Sunday, August 29, 2010

The Unsurpassed Intimacy of Tested Faith

Jesus said to her, ’Did I not say to you that if you would believe you would see the glory of God?’ —John 11:40
Every time you venture out in your life of faith, you will find something in your circumstances that, from a commonsense standpoint, will flatly contradict your faith. But common sense is not faith, and faith is not common sense. In fact, they are as different as the natural life and the spiritual. Can you trust Jesus Christ where your common sense cannot trust Him? Can you venture out with courage on the words of Jesus Christ, while the realities of your commonsense life continue to shout, “It’s all a lie”? When you are on the mountaintop, it’s easy to say, “Oh yes, I believe God can do it,” but you have to come down from the mountain to the demon-possessed valley and face the realities that scoff at your Mount-of-Transfiguration belief (see Luke 9:28-42 ). Every time my theology becomes clear to my own mind, I encounter something that contradicts it. As soon as I say, “I believe ’God shall supply all [my] need,’ ” the testing of my faith begins ( Philippians 4:19 ). When my strength runs dry and my vision is blinded, will I endure this trial of my faith victoriously or will I turn back in defeat?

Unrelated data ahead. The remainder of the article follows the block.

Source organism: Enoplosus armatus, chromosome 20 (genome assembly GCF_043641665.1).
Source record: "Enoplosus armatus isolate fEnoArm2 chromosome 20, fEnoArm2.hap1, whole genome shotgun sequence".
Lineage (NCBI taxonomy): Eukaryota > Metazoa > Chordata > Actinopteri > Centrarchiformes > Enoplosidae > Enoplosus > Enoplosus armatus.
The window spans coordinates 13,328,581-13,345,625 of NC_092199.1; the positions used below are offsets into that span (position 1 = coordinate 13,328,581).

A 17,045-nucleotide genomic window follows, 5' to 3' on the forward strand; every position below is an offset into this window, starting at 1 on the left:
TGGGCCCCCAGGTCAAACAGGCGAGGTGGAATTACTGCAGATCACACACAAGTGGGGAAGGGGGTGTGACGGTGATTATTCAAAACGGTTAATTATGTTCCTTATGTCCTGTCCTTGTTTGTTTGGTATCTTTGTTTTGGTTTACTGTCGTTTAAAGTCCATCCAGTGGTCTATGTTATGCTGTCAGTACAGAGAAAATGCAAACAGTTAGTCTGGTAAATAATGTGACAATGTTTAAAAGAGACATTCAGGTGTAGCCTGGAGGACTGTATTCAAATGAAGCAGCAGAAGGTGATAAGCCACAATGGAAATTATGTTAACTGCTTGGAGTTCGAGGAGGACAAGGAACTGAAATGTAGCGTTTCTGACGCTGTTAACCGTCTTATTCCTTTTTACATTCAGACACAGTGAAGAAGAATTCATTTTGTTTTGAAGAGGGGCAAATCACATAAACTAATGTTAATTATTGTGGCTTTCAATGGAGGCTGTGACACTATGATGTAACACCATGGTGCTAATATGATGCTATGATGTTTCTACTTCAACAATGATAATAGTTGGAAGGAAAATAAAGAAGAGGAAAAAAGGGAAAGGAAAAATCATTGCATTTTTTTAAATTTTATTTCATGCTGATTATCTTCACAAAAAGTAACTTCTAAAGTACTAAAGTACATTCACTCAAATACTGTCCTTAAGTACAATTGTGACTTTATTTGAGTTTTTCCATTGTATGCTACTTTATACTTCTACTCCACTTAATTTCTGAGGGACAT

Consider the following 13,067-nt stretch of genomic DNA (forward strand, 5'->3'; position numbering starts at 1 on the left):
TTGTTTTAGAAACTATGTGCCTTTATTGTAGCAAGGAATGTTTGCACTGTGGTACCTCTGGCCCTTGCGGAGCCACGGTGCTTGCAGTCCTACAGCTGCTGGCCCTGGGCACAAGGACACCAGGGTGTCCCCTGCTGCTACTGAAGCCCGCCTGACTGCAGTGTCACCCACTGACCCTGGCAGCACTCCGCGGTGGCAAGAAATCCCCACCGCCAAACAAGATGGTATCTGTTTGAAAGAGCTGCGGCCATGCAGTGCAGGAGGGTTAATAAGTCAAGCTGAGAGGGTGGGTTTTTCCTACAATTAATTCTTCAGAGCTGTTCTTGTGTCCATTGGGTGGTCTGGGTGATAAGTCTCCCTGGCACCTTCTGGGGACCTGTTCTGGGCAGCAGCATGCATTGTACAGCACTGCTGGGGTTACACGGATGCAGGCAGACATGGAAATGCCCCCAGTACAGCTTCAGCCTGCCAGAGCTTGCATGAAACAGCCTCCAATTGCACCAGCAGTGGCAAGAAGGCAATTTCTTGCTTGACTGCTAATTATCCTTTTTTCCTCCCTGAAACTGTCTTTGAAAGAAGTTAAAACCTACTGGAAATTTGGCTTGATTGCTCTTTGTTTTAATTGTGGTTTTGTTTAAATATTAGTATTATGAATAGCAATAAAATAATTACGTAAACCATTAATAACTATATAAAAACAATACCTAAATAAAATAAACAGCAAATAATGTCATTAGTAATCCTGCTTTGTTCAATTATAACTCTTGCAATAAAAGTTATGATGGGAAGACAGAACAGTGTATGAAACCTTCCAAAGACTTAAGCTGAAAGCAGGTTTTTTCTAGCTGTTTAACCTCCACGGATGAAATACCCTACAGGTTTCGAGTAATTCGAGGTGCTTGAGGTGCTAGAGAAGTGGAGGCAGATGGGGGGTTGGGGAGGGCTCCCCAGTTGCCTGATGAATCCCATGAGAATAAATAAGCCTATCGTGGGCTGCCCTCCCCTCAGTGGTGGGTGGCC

Faith must be tested, because it can only become your intimate possession through conflict. What is challenging your faith right now? The test will either prove your faith right, or it will kill it. Jesus said, “Blessed is he who is not offended because of Me” Matthew 11:6 ). The ultimate thing is confidence in Jesus. “We have become partakers of Christ if we hold the beginning of our confidence steadfast to the end . . .” ( Hebrews 3:14 ). Believe steadfastly on Him and everything that challenges you will strengthen your faith. There is continual testing in the life of faith up to the point of our physical death, which is the last great test. Faith is absolute trust in God— trust that could never imagine that He would forsake us (see Hebrews 13:5-6 ).